for the remission of sins, and ye shall receive the gift of the Holy Ghost." (Acts 2:38) "Arise, and be baptized, and wash away thy sins." (Acts 22:16) Since we cannot be saved without forgiveness it follows that baptism is necessary for salvation. Thus we read, "He that believeth and is baptized shall be saved." (Mark 16:16) "The like figure whereunto even baptism doth also now save us." (I Peter 3:21)

why does baptism save? It saves because it puts us into Christ where we may obtain forgiveness through His blood. Paul speaks of "the redemption that is in Christ Jesus." (Rom. 3:24) He also teaches, "for as many of you as have been baptized into Christ have put on Christ." (Gal. 3:27) "Know ye not, that so many of us as were baptized into Jesus Christ were baptized into his death?" (Rom. 6:3) Therefore we cannot be saved unless we are in Christ where we reach His redeeming blood, and we cannot get into Christ without being baptized.

We must also conclude that forgiveness never preceeds baptism, but is a direct result of it. Never is baptism called "an outward sign of an inward grace". It never expresses the idea that one is already a child of God, but it is the act by which one becomes a Christian.


It is sometimes asked whether the Bible teaches infant or adult baptism. Actually, neither is taught. What is taught is believers' baptism. Jesus says, "He that
believeth and is baptized shall be saved." (Mark 16:16) In Acts 18:8 we read, "And many of the Corinthians hearing believed, and were baptized." We have no command to baptize those incapable of believing. Furthermore, those to be baptized must be teachable. In the Great Commission Jesus says, "Go ye therefore, and teach all nations, baptizing them . . ." (Matt. 28:19) Again, repentance is a prerequisite of baptism. "Repent, and be baptized . . ." (Acts 2:38) The one who has not sinned has nothing of which to repent and is not told to be baptized.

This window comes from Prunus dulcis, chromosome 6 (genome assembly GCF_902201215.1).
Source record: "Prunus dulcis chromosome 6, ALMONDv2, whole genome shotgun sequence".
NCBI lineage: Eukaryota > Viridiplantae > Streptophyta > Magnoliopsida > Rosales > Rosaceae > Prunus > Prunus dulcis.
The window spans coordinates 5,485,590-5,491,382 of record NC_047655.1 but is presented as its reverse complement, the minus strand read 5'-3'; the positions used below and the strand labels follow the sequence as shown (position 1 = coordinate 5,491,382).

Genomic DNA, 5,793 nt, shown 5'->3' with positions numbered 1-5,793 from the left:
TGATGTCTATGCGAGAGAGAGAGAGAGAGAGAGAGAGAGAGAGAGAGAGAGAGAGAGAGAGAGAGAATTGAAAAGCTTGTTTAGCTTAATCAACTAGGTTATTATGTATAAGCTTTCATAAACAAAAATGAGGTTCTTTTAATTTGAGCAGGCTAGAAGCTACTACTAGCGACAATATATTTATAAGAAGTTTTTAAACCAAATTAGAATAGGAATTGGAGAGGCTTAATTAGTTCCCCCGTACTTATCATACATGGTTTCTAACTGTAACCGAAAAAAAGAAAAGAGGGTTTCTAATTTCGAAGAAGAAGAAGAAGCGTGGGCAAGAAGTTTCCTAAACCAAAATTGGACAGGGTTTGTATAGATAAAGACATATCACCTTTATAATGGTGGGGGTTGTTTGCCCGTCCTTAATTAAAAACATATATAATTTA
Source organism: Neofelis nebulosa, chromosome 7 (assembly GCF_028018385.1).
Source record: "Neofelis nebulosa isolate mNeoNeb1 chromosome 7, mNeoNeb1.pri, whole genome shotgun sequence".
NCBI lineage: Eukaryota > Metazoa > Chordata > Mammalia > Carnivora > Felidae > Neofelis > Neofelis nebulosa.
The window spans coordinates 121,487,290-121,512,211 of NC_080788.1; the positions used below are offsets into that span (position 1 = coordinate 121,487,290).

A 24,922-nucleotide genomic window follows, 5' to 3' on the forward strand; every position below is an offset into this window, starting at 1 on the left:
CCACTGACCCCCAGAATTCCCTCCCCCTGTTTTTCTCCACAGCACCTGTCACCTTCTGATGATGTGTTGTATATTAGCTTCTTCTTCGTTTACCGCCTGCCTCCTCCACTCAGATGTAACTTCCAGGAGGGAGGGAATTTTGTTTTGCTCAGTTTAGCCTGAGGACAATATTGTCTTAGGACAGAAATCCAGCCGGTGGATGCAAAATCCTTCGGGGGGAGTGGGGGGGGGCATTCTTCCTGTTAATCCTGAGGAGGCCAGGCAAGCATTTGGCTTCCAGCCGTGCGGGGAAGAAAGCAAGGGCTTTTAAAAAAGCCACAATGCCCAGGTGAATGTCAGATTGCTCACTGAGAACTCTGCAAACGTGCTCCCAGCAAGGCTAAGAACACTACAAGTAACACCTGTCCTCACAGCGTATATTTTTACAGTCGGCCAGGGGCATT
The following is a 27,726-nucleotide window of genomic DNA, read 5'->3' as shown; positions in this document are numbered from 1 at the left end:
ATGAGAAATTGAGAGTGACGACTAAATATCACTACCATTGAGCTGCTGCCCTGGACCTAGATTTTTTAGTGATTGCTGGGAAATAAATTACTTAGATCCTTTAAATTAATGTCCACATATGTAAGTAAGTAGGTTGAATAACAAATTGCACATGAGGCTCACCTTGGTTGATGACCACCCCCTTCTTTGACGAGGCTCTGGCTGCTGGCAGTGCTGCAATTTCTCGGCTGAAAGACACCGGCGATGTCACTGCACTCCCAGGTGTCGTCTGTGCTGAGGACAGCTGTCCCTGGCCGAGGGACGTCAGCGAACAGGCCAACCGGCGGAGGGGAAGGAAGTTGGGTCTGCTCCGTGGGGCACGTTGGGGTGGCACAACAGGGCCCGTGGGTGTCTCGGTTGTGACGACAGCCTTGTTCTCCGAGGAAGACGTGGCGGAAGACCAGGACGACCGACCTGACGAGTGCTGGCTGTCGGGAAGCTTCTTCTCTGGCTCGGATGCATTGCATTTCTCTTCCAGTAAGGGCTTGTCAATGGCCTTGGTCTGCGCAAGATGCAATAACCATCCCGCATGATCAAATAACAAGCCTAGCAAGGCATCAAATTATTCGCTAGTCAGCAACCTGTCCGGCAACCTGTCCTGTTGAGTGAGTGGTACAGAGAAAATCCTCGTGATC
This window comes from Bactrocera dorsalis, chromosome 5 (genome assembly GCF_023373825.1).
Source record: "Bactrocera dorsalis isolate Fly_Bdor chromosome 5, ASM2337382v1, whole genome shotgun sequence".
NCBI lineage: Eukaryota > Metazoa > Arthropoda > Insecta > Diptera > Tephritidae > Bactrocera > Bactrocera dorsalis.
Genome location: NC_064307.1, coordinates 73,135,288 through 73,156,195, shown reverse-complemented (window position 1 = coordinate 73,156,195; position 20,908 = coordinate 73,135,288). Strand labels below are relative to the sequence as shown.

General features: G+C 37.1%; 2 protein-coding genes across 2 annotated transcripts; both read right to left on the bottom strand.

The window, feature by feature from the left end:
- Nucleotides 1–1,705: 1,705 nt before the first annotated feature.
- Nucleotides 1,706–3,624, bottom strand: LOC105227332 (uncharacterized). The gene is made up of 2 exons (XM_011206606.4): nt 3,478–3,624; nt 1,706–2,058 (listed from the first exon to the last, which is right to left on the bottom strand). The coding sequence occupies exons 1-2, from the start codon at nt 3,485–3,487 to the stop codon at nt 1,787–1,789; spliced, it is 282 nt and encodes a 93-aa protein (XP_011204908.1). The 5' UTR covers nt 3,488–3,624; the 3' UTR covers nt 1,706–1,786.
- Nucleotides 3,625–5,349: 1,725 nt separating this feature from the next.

An infant which cannot believe, be taught, nor repent is not a subject of baptism. Furthermore, it has no need to be baptized "for the remission of sins" because it has no sins to be remitted. There is not a command or example in the Scriptures that even hints at infant baptism. Advocates of infant baptism cite Matthew 19:14 as authority. This says, "Suffer little children, and forbid them not, to come unto me: for of such is the kingdom of heaven." But Jesus was not here discussing baptism. Furthermore, those mentioned were able to "come" to Him. He certainly does not say, "Bring little children to me to be baptized." The little child who has not sinned is as sure of heaven as any adult until he becomes old enough to sin.


In the Great Commission Jesus says, "Baptizing them into the name of the Father and the Son and of the Holy Spirit." (Matt. 28:19 and following) Since these are the words of the Savior, we cannot go wrong when we baptize into the name of the Father, Son, and Holy Spirit. In Acts 2:38 Peter commanded baptism "in the name of Jesus Christ". The expression "in the name of . . ." often means "by the authority of . . ." A policeman who shouts to a fleeing criminal, "Stop, in the name of the law!" means, "Stop, by the authority of the law!" When one is baptized into the name of the Father and of the Son and of the Holy Spirit, he is baptized in the name of Jesus or by His authority since Jesus gave the command Himself.

When changes are made on such subjects as baptism it is extremely dangerous. If we wish to reach the heavenly home we will find it is much safer to comply with the Lord's command on baptism than to risk our eternal salvation by altering it in some way.